Moreover, any error as to this matter would have been harmless, because it is clear, beyond a reasonable doubt, that this evidence did not affect the verdict, especially in light of the overwhelming evidence of the appellant's guilt. This $5 bill did not or probably did not affect the appellant's substantial rights.


The appellant contends that the court committed reversible error by allowing the introduction of "repetitive, prejudicial, and gruesome" photographs of the victim. At trial the prosecution introduced numerous photographs showing the head of the victim, her temple wounds, the victim's brain, and the victim's body. The appellant alleges that the purposes of these photographs could have been satisfied through limited photographs or diagrams. According to the appellant, the introduction of these photographs constituted reversible error because, he says, they were prejudicial and did not prove or disprove a disputed material fact.

Although he argues that the photographs did not relate to any material fact, the appellant appears to concede that they did contain some probative value. In his argument that diagrams rather than photographs should have been used, the appellant mentions that the forensics expert used the photographs to testify as to the trajectory of the bullet and the angle at which it entered the victim's brain, as well as the cause of death. This testimony was relevant to the issue where the murderer and victim were standing when the killing occurred. Because one of the major issues in the trial was whether the robbery and murder was committed by an employee or was committed by someone unfamiliar with KFC, the positions of the killer and victim were highly relevant. The fact that these photographs were gruesome and cumulative does not make them inadmissible. Ivery v. State, 686 So. 2d 495, 516 (Ala.Cr. App.1996). This Court stated in Craft v. State, 402 So. 2d 1135, 1138 (Ala.Cr.App.1981):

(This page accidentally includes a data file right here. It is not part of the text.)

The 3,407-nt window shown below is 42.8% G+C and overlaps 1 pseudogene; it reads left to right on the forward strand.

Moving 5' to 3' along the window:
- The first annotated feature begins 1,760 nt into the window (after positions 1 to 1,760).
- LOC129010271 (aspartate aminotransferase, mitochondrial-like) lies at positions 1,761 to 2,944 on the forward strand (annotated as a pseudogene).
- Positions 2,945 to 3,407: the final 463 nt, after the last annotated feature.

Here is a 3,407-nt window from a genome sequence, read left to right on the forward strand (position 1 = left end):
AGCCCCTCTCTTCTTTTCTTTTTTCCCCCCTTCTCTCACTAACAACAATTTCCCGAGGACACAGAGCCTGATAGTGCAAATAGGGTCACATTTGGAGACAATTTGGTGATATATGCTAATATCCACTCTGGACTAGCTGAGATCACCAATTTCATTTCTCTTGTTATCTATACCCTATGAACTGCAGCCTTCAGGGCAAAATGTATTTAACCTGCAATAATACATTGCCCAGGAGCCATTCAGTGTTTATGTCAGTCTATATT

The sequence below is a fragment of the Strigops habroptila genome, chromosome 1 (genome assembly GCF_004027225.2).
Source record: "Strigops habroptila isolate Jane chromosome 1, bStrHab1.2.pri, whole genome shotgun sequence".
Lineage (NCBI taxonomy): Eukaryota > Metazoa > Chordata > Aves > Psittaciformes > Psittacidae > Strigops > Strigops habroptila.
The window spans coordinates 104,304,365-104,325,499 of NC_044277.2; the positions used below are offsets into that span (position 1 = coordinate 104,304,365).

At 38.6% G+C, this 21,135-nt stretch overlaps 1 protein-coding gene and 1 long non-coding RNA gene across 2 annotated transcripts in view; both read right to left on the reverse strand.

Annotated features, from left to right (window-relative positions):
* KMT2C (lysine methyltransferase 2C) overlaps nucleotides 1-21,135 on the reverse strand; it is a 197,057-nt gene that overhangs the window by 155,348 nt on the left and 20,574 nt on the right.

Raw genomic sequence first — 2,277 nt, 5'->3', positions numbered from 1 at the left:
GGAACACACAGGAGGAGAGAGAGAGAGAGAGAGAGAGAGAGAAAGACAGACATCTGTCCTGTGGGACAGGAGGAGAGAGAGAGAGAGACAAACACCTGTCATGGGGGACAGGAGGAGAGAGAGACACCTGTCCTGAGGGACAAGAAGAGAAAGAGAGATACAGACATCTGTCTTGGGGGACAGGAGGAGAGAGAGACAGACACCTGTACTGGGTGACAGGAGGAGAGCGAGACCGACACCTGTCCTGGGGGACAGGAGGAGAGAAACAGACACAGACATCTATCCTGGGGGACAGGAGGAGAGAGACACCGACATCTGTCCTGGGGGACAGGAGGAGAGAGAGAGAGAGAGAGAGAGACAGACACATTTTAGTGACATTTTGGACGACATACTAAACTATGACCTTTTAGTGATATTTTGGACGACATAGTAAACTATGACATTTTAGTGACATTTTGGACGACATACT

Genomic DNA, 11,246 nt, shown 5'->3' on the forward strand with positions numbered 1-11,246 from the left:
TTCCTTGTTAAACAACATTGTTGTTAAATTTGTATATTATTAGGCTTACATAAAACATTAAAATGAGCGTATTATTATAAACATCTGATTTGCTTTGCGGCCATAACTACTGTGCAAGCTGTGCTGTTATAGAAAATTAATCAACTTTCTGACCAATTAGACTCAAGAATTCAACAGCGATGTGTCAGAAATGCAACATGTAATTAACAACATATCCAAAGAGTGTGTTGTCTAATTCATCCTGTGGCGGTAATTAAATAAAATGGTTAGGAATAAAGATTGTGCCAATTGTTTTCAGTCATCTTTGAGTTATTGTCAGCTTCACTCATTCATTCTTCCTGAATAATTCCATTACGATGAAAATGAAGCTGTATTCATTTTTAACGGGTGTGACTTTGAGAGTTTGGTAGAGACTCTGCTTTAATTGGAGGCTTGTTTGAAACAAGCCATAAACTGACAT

"Photographic exhibits which tend to prove or disprove a material issue, illustrate or elucidate relevant evidence or to corroborate or disprove other evidence, are properly admissible, even where such exhibits were merely cumulative and demonstrative of undisputed facts. Lewis v. State, Ala.Cr.App., 339 So. 2d 1035, cert. denied, Ala., 339 So. 2d 1038; Hines v. State, Ala.Cr.App., 365 So. 2d 320, Ala., 365 So. 2d 322."

Therefore, the trial court did not err by allowing the introduction of the photographs of the victim.

The appellant's conviction for capital murder is due to be affirmed.


All judges concur.